Few people believe that there is a flaw in BitCoin’s algorithm… it’s what people do with bitcoin transactions –> cash which is problematic.  Bitcoin exchanges are, of course, just more programs.  They need to see a successful transaction occur on the blockchain and when they do, they put some money in someone’s paypal account. 

Pretty simple.  (ignoring the whole blockchain p2p bitcoin network confusion, this is just take a message, process it, send money)

But there is a piece of this process which doesn’t actually have anything to do with the transaction (the amount, addresses, timestamp), it’s an id… which can be changed and forged…  and that gets these exchanges in trouble.  They are treating the transaction ID as a proof of success.  Storing it on their database before they ever get an “Okay” from the blockchain.  Then people are “complaining” that their transaction didn’t go through.  And instead of saying “Sorry, you’re right, it didn’t…please submit another one”, they’re saying “Oh, sorry about that, here’s your money”.  It’s refund fraud on a mass level.  It required humans to make decisions to allow things that shouldn’t have happened.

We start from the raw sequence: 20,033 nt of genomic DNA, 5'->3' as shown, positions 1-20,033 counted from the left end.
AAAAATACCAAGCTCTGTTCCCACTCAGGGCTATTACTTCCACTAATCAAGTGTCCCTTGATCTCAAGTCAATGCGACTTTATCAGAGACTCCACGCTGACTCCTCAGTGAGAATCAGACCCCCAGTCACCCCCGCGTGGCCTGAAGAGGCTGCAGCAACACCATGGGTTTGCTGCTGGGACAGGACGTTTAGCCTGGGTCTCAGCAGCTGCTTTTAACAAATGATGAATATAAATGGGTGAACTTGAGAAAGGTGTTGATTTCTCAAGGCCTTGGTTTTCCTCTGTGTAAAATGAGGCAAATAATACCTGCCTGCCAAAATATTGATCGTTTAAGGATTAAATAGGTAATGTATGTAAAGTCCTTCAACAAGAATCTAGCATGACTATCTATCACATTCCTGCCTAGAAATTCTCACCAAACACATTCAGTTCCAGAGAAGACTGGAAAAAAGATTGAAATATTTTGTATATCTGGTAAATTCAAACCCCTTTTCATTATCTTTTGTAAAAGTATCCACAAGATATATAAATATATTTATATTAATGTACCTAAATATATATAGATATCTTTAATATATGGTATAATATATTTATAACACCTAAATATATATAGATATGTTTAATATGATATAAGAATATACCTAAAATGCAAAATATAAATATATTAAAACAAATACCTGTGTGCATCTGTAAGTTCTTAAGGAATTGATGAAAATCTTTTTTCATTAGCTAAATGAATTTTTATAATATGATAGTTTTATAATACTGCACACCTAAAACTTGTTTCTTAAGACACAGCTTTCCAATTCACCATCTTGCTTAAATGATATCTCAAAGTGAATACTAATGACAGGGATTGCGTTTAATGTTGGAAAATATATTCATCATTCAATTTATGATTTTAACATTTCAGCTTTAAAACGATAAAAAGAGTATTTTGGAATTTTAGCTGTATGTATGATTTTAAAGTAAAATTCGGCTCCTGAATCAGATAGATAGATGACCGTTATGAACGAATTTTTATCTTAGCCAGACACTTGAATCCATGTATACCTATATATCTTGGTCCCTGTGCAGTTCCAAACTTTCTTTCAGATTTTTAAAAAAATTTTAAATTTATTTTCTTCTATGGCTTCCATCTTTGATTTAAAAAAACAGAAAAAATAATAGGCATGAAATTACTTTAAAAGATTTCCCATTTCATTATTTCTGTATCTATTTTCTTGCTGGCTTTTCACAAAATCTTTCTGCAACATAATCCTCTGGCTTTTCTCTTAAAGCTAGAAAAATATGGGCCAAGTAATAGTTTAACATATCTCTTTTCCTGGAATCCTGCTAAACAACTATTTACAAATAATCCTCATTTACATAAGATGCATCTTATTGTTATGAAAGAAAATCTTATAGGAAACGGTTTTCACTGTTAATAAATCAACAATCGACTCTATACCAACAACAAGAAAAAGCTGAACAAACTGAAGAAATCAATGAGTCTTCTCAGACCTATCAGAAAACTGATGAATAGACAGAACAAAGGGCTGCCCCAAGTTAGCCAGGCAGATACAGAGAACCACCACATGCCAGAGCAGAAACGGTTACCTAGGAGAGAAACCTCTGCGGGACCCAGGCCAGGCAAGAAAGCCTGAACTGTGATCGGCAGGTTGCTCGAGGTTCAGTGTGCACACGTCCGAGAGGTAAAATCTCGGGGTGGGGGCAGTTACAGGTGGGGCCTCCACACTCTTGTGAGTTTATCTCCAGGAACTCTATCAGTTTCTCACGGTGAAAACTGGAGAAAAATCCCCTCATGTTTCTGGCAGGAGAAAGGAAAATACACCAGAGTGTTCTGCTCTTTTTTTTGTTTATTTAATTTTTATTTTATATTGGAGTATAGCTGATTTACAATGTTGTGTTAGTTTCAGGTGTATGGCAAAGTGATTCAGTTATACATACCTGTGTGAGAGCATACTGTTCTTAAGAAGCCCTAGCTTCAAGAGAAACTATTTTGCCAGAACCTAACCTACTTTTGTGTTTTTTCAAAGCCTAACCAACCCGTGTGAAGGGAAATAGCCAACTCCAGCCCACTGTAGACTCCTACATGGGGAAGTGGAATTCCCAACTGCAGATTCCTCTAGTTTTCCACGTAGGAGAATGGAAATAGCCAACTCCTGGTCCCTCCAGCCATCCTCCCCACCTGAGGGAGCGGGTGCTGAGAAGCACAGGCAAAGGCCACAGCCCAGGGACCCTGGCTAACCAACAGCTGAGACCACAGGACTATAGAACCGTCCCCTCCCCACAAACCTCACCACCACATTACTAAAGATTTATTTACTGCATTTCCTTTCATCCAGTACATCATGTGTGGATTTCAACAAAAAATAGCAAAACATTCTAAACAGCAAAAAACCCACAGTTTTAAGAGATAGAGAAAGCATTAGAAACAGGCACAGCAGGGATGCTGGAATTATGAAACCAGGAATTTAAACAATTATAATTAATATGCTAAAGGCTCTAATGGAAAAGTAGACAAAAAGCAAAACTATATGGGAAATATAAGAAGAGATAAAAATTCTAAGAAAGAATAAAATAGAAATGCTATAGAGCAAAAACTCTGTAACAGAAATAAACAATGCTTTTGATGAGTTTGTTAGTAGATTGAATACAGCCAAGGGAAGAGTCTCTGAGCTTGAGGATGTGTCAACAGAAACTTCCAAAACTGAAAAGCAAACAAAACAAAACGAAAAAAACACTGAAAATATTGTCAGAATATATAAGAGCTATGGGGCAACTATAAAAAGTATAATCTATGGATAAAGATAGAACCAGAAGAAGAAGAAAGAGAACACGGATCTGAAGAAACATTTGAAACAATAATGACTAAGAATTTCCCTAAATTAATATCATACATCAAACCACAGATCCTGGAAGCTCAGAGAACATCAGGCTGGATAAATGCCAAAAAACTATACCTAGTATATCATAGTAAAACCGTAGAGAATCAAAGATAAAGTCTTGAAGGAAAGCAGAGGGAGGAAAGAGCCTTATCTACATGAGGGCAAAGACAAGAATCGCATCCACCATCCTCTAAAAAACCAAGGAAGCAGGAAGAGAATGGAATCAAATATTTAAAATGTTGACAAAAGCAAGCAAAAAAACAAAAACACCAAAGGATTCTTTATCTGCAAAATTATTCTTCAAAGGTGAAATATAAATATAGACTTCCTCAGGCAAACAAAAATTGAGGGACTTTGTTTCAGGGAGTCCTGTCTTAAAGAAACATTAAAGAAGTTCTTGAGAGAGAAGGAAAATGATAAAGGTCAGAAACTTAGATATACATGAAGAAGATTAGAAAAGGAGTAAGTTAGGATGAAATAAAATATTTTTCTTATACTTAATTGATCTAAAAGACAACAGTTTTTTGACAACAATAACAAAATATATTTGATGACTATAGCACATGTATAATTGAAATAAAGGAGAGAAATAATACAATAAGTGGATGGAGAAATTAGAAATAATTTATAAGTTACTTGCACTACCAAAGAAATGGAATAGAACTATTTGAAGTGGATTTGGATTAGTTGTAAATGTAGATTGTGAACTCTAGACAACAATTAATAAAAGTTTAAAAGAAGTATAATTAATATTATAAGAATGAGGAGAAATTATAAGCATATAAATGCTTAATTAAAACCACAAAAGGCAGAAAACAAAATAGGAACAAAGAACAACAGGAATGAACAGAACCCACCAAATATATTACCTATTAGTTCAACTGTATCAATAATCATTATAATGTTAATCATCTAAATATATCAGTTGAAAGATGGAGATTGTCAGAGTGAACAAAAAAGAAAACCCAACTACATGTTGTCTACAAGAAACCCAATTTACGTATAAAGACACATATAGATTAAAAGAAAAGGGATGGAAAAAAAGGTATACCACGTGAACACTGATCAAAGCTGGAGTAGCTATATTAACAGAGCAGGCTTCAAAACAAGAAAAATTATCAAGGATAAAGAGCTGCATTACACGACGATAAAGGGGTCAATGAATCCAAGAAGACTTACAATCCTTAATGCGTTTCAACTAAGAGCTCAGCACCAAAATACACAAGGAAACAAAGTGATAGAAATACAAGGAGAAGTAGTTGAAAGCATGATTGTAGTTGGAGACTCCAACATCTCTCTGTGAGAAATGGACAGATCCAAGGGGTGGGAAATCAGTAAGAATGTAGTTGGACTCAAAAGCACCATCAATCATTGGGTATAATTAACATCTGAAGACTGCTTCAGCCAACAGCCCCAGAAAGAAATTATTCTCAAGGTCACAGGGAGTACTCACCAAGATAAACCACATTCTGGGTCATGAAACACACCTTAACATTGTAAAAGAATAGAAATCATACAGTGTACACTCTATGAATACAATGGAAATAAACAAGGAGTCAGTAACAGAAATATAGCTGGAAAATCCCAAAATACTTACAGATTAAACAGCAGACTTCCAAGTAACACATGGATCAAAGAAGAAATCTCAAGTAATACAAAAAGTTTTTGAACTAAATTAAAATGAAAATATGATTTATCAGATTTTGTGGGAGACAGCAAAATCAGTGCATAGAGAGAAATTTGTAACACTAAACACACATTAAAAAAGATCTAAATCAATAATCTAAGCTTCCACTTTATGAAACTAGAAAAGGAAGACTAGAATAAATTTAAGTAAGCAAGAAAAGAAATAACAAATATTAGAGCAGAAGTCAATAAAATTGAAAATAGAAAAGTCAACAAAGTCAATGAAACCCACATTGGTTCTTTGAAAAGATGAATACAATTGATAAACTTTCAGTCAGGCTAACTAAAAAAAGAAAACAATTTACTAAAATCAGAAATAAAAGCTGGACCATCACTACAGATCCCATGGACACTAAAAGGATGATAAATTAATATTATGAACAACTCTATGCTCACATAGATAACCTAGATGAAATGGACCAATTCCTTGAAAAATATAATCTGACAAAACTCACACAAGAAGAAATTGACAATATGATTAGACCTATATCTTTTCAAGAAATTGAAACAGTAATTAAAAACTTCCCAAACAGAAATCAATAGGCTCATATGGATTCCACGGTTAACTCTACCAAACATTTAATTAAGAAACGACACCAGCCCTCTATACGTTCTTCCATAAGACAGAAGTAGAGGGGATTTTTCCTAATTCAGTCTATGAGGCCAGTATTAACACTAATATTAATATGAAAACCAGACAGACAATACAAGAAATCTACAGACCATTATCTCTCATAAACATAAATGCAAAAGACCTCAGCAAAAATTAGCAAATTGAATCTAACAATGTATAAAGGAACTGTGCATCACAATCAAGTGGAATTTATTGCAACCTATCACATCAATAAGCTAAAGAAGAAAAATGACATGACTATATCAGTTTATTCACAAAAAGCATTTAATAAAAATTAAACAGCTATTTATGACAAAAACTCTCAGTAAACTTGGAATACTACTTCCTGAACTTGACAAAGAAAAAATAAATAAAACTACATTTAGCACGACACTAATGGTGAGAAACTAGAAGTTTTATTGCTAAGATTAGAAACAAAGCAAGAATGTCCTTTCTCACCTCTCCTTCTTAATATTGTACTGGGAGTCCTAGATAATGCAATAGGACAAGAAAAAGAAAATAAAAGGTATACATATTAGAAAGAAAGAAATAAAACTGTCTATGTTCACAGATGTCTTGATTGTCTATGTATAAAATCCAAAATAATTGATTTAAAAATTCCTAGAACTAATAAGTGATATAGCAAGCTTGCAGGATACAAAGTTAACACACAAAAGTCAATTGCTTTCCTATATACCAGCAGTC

Had they used the natural key of the transaction, when the nefarious attempt to re-submit a second time occurred, it would be noted as a duplicate, and rejected. 

Natural keys are best.


This whole post was spawned from the expectation that Mt.Gox had this happen to them.  I doubt that however.  As it would’ve required thousands of failed transactions to be customer-serviced… someone should’ve seen something fishy.   As of 16 seconds ago, some hacker groups have determined that the CEO committed fraud and actually was the perpetrator.  MtGox data hacked and published, complete with Bitcoin wallet-stealing malware